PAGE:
Fruits of Our Labor, Part One

I used to think I understood that phrase completely. It means being rewarded for hard work, right? After several years of growing fruits, vegetables and flowers, I’m not so sure it’s accurate – the fruits are the least labor-intensive of the bunch. 

Blueberries by the Pond


Take these blueberries, for example. They were planted years before I got here, at the upper edge of the pond. Thanks to centuries of decayed sphagnum moss (We do live in a reclaimed swamp, even if the reclaiming part was done in the early 19th century.) they have the acidic soil they love, plenty of moisture, and plenty of sun. All I do is make a few judicious pruning cuts each March to remove the dead wood, weed and mulch in the spring, and happily munch on them for the entire month of July. They’re so productive, I don’t even mind sharing with the birds – I still get plenty for the freezer. 

The "Big" Apple Tree


We have 2 apple trees in the cultivated front-half of our property, along with a host of wildlings in the (mostly) uncleared back two acres. Well, actually there are three, but the dwarf tree at the end of the driveway isn’t sited as well, and never produces. The Big Guy’s been here for 20 years or so, planted by John as part of what was intended to be an alley of fruit trees along the driveway. He can’t remember the variety of apple, but they’re tasty. It’s mostly left to fend for itself, with an occaisional pruning. If I wanted more, or bigger fruit from it, there are other things that could be done, but it keeps us in fruit for months just the way things are. 

The "Little" Apple Tree

My father’s comment the first time he saw the Little Guy was something like, “I have never in all my life seen a tree like that!”  This espallier tree was purchased and planted about 4 years ago in the Kitchen Garden. It has 3 varieties (Gala, Fuji, and Liberty) grafted onto a single trunk in a three-tiered design. The photo doesn’t do it justice, but to get a good, full-body shot, I’d have to stand in the cucumbers. Not going to happen. It takes very light pruning in the winter, and again at mid-summer to keep it in shape, and thinning the fruit to keep the bearing spurs from breaking. More work than the Big Guy, but no ladder needed for harvest! Grafting and training are skills I don’t have, but would love to acquire. Just looking for a teacher.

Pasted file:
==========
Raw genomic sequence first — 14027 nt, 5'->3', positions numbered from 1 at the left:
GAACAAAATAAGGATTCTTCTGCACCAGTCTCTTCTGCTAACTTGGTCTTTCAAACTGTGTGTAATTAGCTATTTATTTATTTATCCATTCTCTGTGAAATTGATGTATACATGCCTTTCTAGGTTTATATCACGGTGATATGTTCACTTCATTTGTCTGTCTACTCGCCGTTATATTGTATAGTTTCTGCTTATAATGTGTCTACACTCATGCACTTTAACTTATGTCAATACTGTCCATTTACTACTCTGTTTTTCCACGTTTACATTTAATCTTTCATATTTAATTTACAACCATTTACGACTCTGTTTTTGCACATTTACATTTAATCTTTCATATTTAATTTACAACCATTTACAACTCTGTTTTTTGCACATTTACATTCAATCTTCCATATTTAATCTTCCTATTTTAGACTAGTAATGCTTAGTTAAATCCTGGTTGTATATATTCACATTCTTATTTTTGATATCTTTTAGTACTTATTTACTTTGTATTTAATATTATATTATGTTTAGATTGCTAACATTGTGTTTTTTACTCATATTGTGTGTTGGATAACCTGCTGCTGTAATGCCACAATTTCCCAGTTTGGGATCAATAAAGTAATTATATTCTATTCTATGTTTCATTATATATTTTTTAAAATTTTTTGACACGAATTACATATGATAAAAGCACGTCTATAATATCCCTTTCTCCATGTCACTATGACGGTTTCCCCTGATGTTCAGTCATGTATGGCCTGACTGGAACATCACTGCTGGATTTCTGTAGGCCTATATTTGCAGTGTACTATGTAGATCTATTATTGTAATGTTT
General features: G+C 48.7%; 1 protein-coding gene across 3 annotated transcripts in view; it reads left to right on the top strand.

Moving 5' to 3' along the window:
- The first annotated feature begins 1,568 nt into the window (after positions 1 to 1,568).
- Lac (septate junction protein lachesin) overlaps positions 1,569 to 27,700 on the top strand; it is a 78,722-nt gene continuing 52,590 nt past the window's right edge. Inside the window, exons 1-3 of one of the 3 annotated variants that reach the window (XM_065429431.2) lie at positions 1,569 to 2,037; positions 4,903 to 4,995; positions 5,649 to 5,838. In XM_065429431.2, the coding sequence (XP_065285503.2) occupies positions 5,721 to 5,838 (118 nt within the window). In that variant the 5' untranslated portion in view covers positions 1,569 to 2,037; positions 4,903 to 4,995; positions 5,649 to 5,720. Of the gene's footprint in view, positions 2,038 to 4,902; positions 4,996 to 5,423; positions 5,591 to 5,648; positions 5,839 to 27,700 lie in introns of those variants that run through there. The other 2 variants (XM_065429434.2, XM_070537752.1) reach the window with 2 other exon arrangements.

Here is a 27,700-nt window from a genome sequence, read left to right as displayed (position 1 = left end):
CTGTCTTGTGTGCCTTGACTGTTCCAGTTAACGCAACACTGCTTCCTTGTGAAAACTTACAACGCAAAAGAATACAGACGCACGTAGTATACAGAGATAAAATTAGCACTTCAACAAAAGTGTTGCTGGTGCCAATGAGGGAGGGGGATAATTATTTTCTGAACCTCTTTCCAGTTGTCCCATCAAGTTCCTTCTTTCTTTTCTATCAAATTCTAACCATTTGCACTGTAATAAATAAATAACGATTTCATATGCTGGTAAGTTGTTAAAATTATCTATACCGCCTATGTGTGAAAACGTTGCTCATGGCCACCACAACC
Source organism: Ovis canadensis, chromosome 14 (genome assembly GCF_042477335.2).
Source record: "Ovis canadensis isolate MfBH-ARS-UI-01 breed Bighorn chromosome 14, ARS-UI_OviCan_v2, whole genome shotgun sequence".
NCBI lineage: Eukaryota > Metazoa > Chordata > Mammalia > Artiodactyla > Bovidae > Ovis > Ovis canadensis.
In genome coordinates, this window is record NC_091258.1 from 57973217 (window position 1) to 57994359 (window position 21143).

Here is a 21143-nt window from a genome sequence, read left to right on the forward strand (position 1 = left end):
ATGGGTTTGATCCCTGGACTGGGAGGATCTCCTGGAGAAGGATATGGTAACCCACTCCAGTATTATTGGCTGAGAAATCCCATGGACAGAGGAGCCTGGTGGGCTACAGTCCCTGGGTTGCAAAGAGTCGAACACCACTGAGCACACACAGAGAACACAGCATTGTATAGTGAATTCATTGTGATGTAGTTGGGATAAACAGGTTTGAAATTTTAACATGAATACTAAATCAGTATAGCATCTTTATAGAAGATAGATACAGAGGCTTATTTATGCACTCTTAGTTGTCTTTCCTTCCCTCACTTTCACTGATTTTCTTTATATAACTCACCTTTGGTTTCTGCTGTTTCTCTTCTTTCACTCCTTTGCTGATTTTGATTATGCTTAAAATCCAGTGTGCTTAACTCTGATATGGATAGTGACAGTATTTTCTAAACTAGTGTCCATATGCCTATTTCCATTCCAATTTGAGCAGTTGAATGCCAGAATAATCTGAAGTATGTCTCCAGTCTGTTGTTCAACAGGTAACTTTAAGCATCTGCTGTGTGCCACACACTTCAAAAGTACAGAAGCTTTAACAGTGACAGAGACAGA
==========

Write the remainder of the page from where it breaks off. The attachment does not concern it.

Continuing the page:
Pity my poor pear tree. Or is it trees? Another survivor of the original alley, it appears to have begun life as a Bosc pear grafted onto a more vigorous Bartlett rootstock. At some point, the rootstock was allowed to grow a trunk of its own up alongside the Bosc. It’s now the healthier of the two. The Bosc is kinda’ sickly, but as it pollinates the Bartlett, and vice-versa, for what it’s worth, I can’t take it down until I can replace it with another, healthier variety. (pears are not self-fertile. They require pollination by a different variety to produce fruit.) Other than to pick the pears, I don’t touch this tree unless a branch breaks or dies. 

Beautiful Redcurrants

Red- and blackcurrants are my kind of fruits. Planted last spring, browsed by marauding deer, and mostly ignored by me, they have given me a small but respectable harvest already. I will admit to throwing a bird-net over them. They set fruit last year after they were planted, but the robins ate every berry! This year, they’re for me. 

That’s a quick run-down of our cultivated fruit, but it’s by no means the only fruits that grow here. I’ll share those with you soon…


4 thoughts on “Fruits of Our Labor, Part One

  1. Thanks for pictures of all your “fruits of labor.” Yumm..
    The closest I can get to that is going to the Farmer’s
    Market on Saturdays and buying “fresh” fruits and veggies..We have a small “garden-et” in our back yard (is there such
    a word) and we need rain so some of it is not producing very well.

    • Gardenet? I like it. I read a book last year on landscaping with fruit, by a man who calls his yard a ‘farm-den’ – too small to be a farm, too big for a garden.

      I love that there are more farmer’s markets than ever – it’s nice to be able to talk directly to the folks who grow your food!

  2. The photos are beautiful. Your descriptions are beautiful, too.

    I gave the address to a friend who is really more of a friend of Nora’s. I know her, but not well. She is lonely and asked all her friends to write about their families. I think she will enjoy reading your blog.

    Take care, give the dogs an ear scratch for me.


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